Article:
File photo/QNS
The factory at 78-16 Cooper Ave. in Glendale where rumors continue to fly about a homeless shelter being developed there.

Members of the Juniper Park Civic Association (JPCA) are ready to protest after an unconfirmed rumor that a former factory on the Glendale/Middle Village border is finally primed to house 200 homeless men.

Glendale resident Mike Papa claimed the site is going to accommodate what he termed “the worst of the worst” during his Thursday night announcement at the JPCA meeting in Middle Village’s Our Lady of Hope School. The community is now organizing a rally outside the Long Island home of Michael Wilner, who owns the defunct factory at 78-16 Cooper Ave. For years, the city and community have clashed over plans to turn the site into a homeless shelter for up to 200 people.

“All single men — 200 single men — mostly ex-cons some sexual offenders. That’s the population that is being put in there; that’s not a rumor,” Papa said. “The work at the site has been full speed ahead, framing and building … They gain procurement from the city and the only thing left for them to do at this point is to give the community board 30 days’ notice and the facility opens … At that point there is nothing that we can do about it. We cannot let it get to this point.”

A spokesman for Councilman Robert Holden, who has been pushing to place a District 75 school for children with disabilities at Cooper Avenue instead, told QNS there is not currently any contract with the city for a homeless shelter.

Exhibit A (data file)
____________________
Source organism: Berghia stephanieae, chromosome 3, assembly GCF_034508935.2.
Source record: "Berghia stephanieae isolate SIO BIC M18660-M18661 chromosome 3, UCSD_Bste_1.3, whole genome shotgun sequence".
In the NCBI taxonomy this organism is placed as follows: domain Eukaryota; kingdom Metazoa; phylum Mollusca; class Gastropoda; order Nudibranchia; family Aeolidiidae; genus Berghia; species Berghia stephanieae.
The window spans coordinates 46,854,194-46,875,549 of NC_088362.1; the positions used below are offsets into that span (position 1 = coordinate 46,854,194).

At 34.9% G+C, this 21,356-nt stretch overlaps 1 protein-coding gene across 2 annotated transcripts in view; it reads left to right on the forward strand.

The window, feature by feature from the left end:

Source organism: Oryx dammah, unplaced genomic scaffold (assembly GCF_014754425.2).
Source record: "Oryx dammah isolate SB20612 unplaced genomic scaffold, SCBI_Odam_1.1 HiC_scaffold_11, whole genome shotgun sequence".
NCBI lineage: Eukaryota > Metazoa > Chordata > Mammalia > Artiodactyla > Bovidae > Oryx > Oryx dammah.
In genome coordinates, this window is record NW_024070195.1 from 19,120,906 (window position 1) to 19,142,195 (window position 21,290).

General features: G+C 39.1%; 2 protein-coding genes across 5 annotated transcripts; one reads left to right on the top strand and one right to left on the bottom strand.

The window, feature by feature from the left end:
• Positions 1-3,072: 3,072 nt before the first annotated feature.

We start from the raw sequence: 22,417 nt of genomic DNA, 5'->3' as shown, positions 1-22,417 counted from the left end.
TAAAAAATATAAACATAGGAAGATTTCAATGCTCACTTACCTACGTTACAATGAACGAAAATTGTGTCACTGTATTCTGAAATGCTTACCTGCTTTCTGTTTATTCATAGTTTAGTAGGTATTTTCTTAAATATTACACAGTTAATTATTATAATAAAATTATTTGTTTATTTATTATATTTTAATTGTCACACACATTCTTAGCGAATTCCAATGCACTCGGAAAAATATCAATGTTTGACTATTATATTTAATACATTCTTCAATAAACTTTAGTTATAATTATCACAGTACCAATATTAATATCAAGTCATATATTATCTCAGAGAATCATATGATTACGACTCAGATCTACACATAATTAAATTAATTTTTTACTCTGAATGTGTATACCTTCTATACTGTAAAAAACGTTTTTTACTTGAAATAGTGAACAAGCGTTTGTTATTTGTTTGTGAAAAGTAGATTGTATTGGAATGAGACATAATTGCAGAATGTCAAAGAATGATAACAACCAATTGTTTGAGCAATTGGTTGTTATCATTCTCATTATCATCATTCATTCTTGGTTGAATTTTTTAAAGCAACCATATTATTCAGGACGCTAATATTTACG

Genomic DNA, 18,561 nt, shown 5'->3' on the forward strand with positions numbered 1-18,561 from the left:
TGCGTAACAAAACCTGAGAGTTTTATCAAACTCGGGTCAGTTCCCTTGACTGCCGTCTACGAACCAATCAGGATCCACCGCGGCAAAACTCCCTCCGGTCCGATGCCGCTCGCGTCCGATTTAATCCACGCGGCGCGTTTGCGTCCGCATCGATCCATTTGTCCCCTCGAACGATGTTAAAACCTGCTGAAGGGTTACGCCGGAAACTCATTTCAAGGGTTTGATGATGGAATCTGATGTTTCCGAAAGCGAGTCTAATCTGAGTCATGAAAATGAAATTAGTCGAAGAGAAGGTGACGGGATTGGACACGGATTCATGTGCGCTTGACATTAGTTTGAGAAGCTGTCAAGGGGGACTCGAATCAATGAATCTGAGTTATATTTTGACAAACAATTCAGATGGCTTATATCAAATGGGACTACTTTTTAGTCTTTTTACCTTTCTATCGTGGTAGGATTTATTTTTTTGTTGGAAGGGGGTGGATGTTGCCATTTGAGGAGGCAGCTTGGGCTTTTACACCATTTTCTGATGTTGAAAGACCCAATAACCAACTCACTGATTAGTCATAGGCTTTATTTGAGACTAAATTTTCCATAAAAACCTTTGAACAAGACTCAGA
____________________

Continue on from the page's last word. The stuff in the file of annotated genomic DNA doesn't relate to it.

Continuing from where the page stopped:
“We support our constituents coming together to push back against the property owner, who is only concerned about making money with no regard to the community,” a spokesman for Holden said. “But ultimately it is not up to the property owner if a shelter is going there or not. It’s up to the city, and there has been no contract for a shelter put forth by the city. The councilman continues to push for a school at the location and is regularly communicating with the relevant city agencies.”

The property owner, Michael Wilner, has filed applications with the city Department of Buildings to have a facility built and was in talks with the city Department of Homeless Services at one time allowing them to view the space.

In August, Wilner submitted an amendment to the application of existing work to include a “transient lodging house” which had not yet been approved as of January, according to the Department of Buildings.

A DOB spokesman said the application amendment has not moved forward.

DHS has launched its Turning of the Tide on Homelessness initiative, which aims to phase out hotel conversions and establish shelters in community board districts from which homeless individuals originate.

The plan is to place individuals near family and friend support networks to rehabilitate the sum 63,000 to 70,000 homeless people.

“Every neighborhood, every community board that sends people into the shelter system should have as close as possible to a representative amount of shelter in that area. And that’s what we’re going to do one way or another,” de Blasio said on “Inside City Hall with Errol Lewis” on March 18.

Attendees at the civic association meeting erupted in applause when Papa said he went to Wilner’s home and and place of employment to confront him about his alleged intent to build a shelter.

Papa is organizing rally with three buses scheduled to pick up potential protestors at the 78-16 Cooper Ave. on April 13 at 8 a.m.

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